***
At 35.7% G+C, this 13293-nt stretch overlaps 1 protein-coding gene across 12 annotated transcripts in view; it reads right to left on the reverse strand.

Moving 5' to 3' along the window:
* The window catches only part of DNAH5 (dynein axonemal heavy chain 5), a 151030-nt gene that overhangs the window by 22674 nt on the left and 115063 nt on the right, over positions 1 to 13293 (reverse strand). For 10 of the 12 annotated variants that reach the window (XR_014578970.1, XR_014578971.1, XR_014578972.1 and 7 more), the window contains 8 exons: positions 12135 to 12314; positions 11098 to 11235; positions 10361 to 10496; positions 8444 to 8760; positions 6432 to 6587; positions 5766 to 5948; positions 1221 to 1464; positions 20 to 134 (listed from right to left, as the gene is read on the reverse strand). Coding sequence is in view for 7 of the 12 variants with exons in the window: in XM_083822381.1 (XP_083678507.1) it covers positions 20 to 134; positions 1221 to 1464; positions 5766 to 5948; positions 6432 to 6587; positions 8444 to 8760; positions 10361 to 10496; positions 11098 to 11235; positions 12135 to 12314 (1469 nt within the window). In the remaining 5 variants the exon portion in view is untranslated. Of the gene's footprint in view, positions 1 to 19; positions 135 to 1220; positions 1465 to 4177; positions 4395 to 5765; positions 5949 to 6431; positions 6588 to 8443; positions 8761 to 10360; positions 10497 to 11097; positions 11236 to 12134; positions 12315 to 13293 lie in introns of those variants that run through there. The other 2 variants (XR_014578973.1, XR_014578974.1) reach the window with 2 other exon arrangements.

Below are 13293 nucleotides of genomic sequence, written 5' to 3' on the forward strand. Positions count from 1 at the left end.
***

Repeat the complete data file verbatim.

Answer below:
At 35.7% G+C, this 13293-nt stretch overlaps 1 protein-coding gene across 12 annotated transcripts in view; it reads right to left on the reverse strand.

Moving 5' to 3' along the window:
* The window catches only part of DNAH5 (dynein axonemal heavy chain 5), a 151030-nt gene that overhangs the window by 22674 nt on the left and 115063 nt on the right, over positions 1 to 13293 (reverse strand). For 10 of the 12 annotated variants that reach the window (XR_014578970.1, XR_014578971.1, XR_014578972.1 and 7 more), the window contains 8 exons: positions 12135 to 12314; positions 11098 to 11235; positions 10361 to 10496; positions 8444 to 8760; positions 6432 to 6587; positions 5766 to 5948; positions 1221 to 1464; positions 20 to 134 (listed from right to left, as the gene is read on the reverse strand). Coding sequence is in view for 7 of the 12 variants with exons in the window: in XM_083822381.1 (XP_083678507.1) it covers positions 20 to 134; positions 1221 to 1464; positions 5766 to 5948; positions 6432 to 6587; positions 8444 to 8760; positions 10361 to 10496; positions 11098 to 11235; positions 12135 to 12314 (1469 nt within the window). In the remaining 5 variants the exon portion in view is untranslated. Of the gene's footprint in view, positions 1 to 19; positions 135 to 1220; positions 1465 to 4177; positions 4395 to 5765; positions 5949 to 6431; positions 6588 to 8443; positions 8761 to 10360; positions 10497 to 11097; positions 11236 to 12134; positions 12315 to 13293 lie in introns of those variants that run through there. The other 2 variants (XR_014578973.1, XR_014578974.1) reach the window with 2 other exon arrangements.

Below are 13293 nucleotides of genomic sequence, written 5' to 3' on the forward strand. Positions count from 1 at the left end.